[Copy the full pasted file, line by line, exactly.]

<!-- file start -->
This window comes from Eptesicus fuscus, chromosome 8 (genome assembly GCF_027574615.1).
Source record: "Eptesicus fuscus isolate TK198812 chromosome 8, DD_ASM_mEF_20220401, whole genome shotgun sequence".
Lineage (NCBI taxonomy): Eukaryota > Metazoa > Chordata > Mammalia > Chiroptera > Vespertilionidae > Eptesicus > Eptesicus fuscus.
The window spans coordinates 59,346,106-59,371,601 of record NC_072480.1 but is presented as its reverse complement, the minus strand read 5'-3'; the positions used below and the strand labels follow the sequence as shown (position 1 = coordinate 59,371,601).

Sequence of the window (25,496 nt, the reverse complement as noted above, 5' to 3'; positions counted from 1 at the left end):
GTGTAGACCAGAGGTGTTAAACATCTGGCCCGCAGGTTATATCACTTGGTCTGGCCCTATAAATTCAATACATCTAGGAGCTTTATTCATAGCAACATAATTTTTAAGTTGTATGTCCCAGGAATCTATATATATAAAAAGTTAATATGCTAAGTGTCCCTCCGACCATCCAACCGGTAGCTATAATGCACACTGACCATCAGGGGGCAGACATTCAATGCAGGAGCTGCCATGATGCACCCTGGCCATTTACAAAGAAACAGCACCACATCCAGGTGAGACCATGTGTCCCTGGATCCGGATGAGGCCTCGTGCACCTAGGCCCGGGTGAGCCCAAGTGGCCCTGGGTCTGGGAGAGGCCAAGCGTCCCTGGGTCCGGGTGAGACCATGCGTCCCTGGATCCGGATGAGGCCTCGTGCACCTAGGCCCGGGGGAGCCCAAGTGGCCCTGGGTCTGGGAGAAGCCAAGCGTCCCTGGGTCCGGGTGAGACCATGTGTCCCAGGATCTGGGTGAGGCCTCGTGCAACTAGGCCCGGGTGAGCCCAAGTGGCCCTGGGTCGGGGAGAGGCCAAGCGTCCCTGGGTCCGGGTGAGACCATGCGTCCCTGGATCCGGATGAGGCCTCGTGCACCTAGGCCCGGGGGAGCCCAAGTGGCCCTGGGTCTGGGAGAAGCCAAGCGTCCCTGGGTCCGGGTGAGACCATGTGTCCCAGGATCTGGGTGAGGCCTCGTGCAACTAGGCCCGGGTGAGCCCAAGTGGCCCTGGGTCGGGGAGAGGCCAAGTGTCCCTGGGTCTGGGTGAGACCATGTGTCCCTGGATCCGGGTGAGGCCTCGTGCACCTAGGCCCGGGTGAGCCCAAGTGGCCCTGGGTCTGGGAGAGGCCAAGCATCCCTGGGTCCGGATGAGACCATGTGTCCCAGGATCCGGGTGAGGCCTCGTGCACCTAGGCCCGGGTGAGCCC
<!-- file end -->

This window comes from Eptesicus fuscus, chromosome 8 (genome assembly GCF_027574615.1).
Source record: "Eptesicus fuscus isolate TK198812 chromosome 8, DD_ASM_mEF_20220401, whole genome shotgun sequence".
Lineage (NCBI taxonomy): Eukaryota > Metazoa > Chordata > Mammalia > Chiroptera > Vespertilionidae > Eptesicus > Eptesicus fuscus.
The window spans coordinates 59,346,106-59,371,601 of record NC_072480.1 but is presented as its reverse complement, the minus strand read 5'-3'; the positions used below and the strand labels follow the sequence as shown (position 1 = coordinate 59,371,601).

Sequence of the window (25,496 nt, the reverse complement as noted above, 5' to 3'; positions counted from 1 at the left end):
GTGTAGACCAGAGGTGTTAAACATCTGGCCCGCAGGTTATATCACTTGGTCTGGCCCTATAAATTCAATACATCTAGGAGCTTTATTCATAGCAACATAATTTTTAAGTTGTATGTCCCAGGAATCTATATATATAAAAAGTTAATATGCTAAGTGTCCCTCCGACCATCCAACCGGTAGCTATAATGCACACTGACCATCAGGGGGCAGACATTCAATGCAGGAGCTGCCATGATGCACCCTGGCCATTTACAAAGAAACAGCACCACATCCAGGTGAGACCATGTGTCCCTGGATCCGGATGAGGCCTCGTGCACCTAGGCCCGGGTGAGCCCAAGTGGCCCTGGGTCTGGGAGAGGCCAAGCGTCCCTGGGTCCGGGTGAGACCATGCGTCCCTGGATCCGGATGAGGCCTCGTGCACCTAGGCCCGGGGGAGCCCAAGTGGCCCTGGGTCTGGGAGAAGCCAAGCGTCCCTGGGTCCGGGTGAGACCATGTGTCCCAGGATCTGGGTGAGGCCTCGTGCAACTAGGCCCGGGTGAGCCCAAGTGGCCCTGGGTCGGGGAGAGGCCAAGCGTCCCTGGGTCCGGGTGAGACCATGCGTCCCTGGATCCGGATGAGGCCTCGTGCACCTAGGCCCGGGGGAGCCCAAGTGGCCCTGGGTCTGGGAGAAGCCAAGCGTCCCTGGGTCCGGGTGAGACCATGTGTCCCAGGATCTGGGTGAGGCCTCGTGCAACTAGGCCCGGGTGAGCCCAAGTGGCCCTGGGTCGGGGAGAGGCCAAGTGTCCCTGGGTCTGGGTGAGACCATGTGTCCCTGGATCCGGGTGAGGCCTCGTGCACCTAGGCCCGGGTGAGCCCAAGTGGCCCTGGGTCTGGGAGAGGCCAAGCATCCCTGGGTCCGGATGAGACCATGTGTCCCAGGATCCGGGTGAGGCCTCGTGCACCTAGGCCCGGGTGAGCCC